Occupy Wallstreet

Wonder if the people of the anti-rich, anti-capitalist set realize that the wealthy folks that they are disparaging pay for the entitlement programs they enjoy. I suppose that point is lost on them.
Nearly 50% of the American public pay no income tax and the wealthiest 20 percent pay 50% of the taxes paid. They are financing Medicare, Medicaid, Social Security,student loans and grants,
pork projects, road and bridge building projects, public tv and radio and even Planned Parenthood, just to name a few. By their own admission, the occupiers aren’t contributing. I guess the socialists won’t be happy until they destroy capitalism and create a truly socialist state……maybe like the wildly successful Cuba and East Germany.
One college age protester that I saw being interviewed stated that the goal was the “total dismantlement of the capitalist system”. When asked what it would be replaced with, the kid just stood there with a totally blank look. Not a clue!!!

13 thoughts on “Occupy Wallstreet”

  1. Interesting. I paid into Social Security all my adult working life and thought I paid for what I am receiving as a retiree. It’s good to know it was really some billionaires who are funding my retirement. Or are these the same Wallstreet billionaires whose corporate greed and crooked investments caused the stock market to bottom with the result that I lost a significant amount it my private retirement investments? Thank goodness G.W. Bush wasn’t able to turn Social Security over to the Wallstreet crowd. Go Wallstreet protesters!

  2. those wall street protesters sure do stir up a lot of reactions. positive and negative. seems people can make up their minds about the wall street protesters before they know what they are favoring. in fact. can somebody say exactly what they are for. post a link maybe.

  3. Actually, Oldtimer, you and I didn’t pay for the SS we are receiving. We paid for the people that retired before us. We are now dependent those that are paying now. Kinda like a Ponsi scheme. So yes, those billionaires are helping to pay our retirement. It’s interesting that you don’t fault Congress for their roll in the economic problems. They are just as much to blame.
    Mousie, I listened to interviews with the protesters on various networks. There seemed to be a common thread to me, redistribution of wealth.. Do we really need a Website to tell us what is going on? Aren’t we capable of watching and listening to the people that make up the protest and forming an opinion?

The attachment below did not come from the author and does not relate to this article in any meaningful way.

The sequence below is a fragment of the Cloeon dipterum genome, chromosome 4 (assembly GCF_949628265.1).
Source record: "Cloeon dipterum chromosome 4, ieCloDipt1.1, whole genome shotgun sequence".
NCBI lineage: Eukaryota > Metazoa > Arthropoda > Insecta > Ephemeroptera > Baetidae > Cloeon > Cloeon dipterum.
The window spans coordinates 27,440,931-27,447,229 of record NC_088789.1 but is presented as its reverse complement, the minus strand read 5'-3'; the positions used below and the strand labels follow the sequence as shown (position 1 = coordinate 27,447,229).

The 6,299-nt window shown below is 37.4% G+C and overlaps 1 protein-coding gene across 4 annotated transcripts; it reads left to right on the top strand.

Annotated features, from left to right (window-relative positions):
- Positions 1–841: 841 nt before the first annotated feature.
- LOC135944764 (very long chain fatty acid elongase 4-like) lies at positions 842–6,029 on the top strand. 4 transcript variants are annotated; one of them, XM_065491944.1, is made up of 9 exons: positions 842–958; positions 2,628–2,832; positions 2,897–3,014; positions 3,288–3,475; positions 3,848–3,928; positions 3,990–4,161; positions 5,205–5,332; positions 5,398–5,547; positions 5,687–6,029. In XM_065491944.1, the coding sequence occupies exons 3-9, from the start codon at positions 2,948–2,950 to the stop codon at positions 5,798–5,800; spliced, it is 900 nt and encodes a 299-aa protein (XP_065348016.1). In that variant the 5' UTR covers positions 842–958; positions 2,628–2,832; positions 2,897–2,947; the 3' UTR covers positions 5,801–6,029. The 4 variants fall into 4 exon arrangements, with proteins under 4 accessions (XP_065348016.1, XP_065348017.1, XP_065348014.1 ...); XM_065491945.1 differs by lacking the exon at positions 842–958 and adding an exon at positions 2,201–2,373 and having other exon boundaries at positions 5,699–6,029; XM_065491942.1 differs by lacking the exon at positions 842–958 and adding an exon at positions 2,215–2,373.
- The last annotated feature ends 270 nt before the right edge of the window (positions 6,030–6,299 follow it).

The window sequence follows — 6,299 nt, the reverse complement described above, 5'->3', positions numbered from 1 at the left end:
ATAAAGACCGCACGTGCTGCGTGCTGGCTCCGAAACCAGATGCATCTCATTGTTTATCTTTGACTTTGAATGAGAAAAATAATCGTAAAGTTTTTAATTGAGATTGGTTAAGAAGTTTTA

4. If we put money in a savings account and the bank lends it out. Then we withdraw it. I don’t see how saying that I am being funded for my withdrawal by someone who has just recently placed money in their savings account. Hardly a “Ponsi scheme”. Of course billionaires are helping to provide the money flow for my withdrawal from Soc. Sec. but so are millionaires, throusandaires, the average working bloke, etc.
    By “redistribution of wealth” (a conservative term) I believe we are merely trying to go back to the income tax rates that we in effect before Bush’s tax cuts. Certainly it is not a redistribution of wealth as the wealthy will still have plenty of disposable income and cash in the bank.
    Mousie, you won’t find much information on what the Wallstreet protests are about from watching TV, especially Fox News. Those protesters interviewed seem not to be the most articulate people, but their statements grab the viewers attention. Still, many of those interviewed seem more rational than those tea party members that have been interviewed in the past. Personally I know several people who have gone to NY or D.C. to protest and they are quite articulate in why they are going. One rather long source is : http://www.businessinsider.com/what-wall-street-protesters-are-so-angry-about-2011-10?op=1 A major fault as I see it of the article is that it does not focus on the Wallstreet lending greed in the housing market that was a large precipitant of our economic crisis.

  5. Your comments liking a savings account to SS would be correct if there was a savings account. The Social Security Trust fund is empty except for IOU’s left by the Government you seem to have so much faith in. They have raided it extensively. So now we are not drawing from a trust fund but are funded by the people paying SS taxes now. That money comes from the General Fund. I believe that there are only 2.9 people per retiree paying in at this point in time. Years ago there were about 168 per retiree. So yes, it is becoming a Ponsi scheme. And yes, others than the wealthy are paying but you are missing the point I made or are ignoring it.
    The point I made is that while liberals and the Occupiers are disparaging the wealthy, which according to our President are folks making $250,000 and up, they neglect acknowledge that the “wealthy” are paying 50 percent of the taxes and are funding much of the entitlement programs and the rest of the government’s activities.. 50% of the American population pay no income tax but enjoy the benefits. Sounds like wealth redistribution to me.
    If we are to go back to the tax rates before Bush, why just the rates for the wealthy? Return the rates for everyone. People forget that that Bush tax cut was for everyone, not just the “wealthy”. The only reason the liberals disliked the tax cut then was because the “wealthy” weren’t excluded. Now they like to pretend that the wealthy were the only ones that got the tax cut.

  6. While Rick Perry loves to use the provocative term “Ponzi scheme” to typify Social Security, he should look at a dictionary occasionally. A Ponzi scheme is one devised by perpetrators who pocket the money obtained by fraud from later investors. Because those in congress who originally created Soc Sec did not personally pocket any of the money, the term is inaccurate and merely inflammatory.